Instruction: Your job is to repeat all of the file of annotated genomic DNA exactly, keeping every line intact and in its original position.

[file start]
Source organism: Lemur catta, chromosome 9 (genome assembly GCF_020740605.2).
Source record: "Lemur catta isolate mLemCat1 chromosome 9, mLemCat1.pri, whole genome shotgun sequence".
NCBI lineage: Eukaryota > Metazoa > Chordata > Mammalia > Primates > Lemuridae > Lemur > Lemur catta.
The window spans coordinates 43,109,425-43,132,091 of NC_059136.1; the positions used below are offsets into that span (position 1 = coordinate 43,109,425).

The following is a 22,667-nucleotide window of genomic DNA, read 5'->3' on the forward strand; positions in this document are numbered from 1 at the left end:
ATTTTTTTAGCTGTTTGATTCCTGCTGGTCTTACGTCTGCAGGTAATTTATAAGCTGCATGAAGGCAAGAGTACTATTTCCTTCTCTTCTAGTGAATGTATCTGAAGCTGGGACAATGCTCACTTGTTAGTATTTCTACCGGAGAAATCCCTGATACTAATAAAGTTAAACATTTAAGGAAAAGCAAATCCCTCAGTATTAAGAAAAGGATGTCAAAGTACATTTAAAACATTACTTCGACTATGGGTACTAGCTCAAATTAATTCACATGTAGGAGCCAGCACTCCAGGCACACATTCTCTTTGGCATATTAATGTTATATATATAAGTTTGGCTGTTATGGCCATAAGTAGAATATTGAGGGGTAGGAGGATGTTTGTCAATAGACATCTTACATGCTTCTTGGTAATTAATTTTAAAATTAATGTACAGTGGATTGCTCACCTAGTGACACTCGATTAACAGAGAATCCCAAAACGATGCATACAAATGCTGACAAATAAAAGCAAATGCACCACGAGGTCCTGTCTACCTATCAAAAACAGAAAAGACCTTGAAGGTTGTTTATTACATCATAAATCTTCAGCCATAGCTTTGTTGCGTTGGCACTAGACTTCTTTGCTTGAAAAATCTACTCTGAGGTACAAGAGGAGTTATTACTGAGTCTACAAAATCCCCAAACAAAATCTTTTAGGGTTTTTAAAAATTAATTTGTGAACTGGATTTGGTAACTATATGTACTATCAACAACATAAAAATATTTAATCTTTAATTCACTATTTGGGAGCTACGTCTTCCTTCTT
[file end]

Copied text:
Source organism: Lemur catta, chromosome 9 (genome assembly GCF_020740605.2).
Source record: "Lemur catta isolate mLemCat1 chromosome 9, mLemCat1.pri, whole genome shotgun sequence".
NCBI lineage: Eukaryota > Metazoa > Chordata > Mammalia > Primates > Lemuridae > Lemur > Lemur catta.
The window spans coordinates 43,109,425-43,132,091 of NC_059136.1; the positions used below are offsets into that span (position 1 = coordinate 43,109,425).

The following is a 22,667-nucleotide window of genomic DNA, read 5'->3' on the forward strand; positions in this document are numbered from 1 at the left end:
ATTTTTTTAGCTGTTTGATTCCTGCTGGTCTTACGTCTGCAGGTAATTTATAAGCTGCATGAAGGCAAGAGTACTATTTCCTTCTCTTCTAGTGAATGTATCTGAAGCTGGGACAATGCTCACTTGTTAGTATTTCTACCGGAGAAATCCCTGATACTAATAAAGTTAAACATTTAAGGAAAAGCAAATCCCTCAGTATTAAGAAAAGGATGTCAAAGTACATTTAAAACATTACTTCGACTATGGGTACTAGCTCAAATTAATTCACATGTAGGAGCCAGCACTCCAGGCACACATTCTCTTTGGCATATTAATGTTATATATATAAGTTTGGCTGTTATGGCCATAAGTAGAATATTGAGGGGTAGGAGGATGTTTGTCAATAGACATCTTACATGCTTCTTGGTAATTAATTTTAAAATTAATGTACAGTGGATTGCTCACCTAGTGACACTCGATTAACAGAGAATCCCAAAACGATGCATACAAATGCTGACAAATAAAAGCAAATGCACCACGAGGTCCTGTCTACCTATCAAAAACAGAAAAGACCTTGAAGGTTGTTTATTACATCATAAATCTTCAGCCATAGCTTTGTTGCGTTGGCACTAGACTTCTTTGCTTGAAAAATCTACTCTGAGGTACAAGAGGAGTTATTACTGAGTCTACAAAATCCCCAAACAAAATCTTTTAGGGTTTTTAAAAATTAATTTGTGAACTGGATTTGGTAACTATATGTACTATCAACAACATAAAAATATTTAATCTTTAATTCACTATTTGGGAGCTACGTCTTCCTTCTT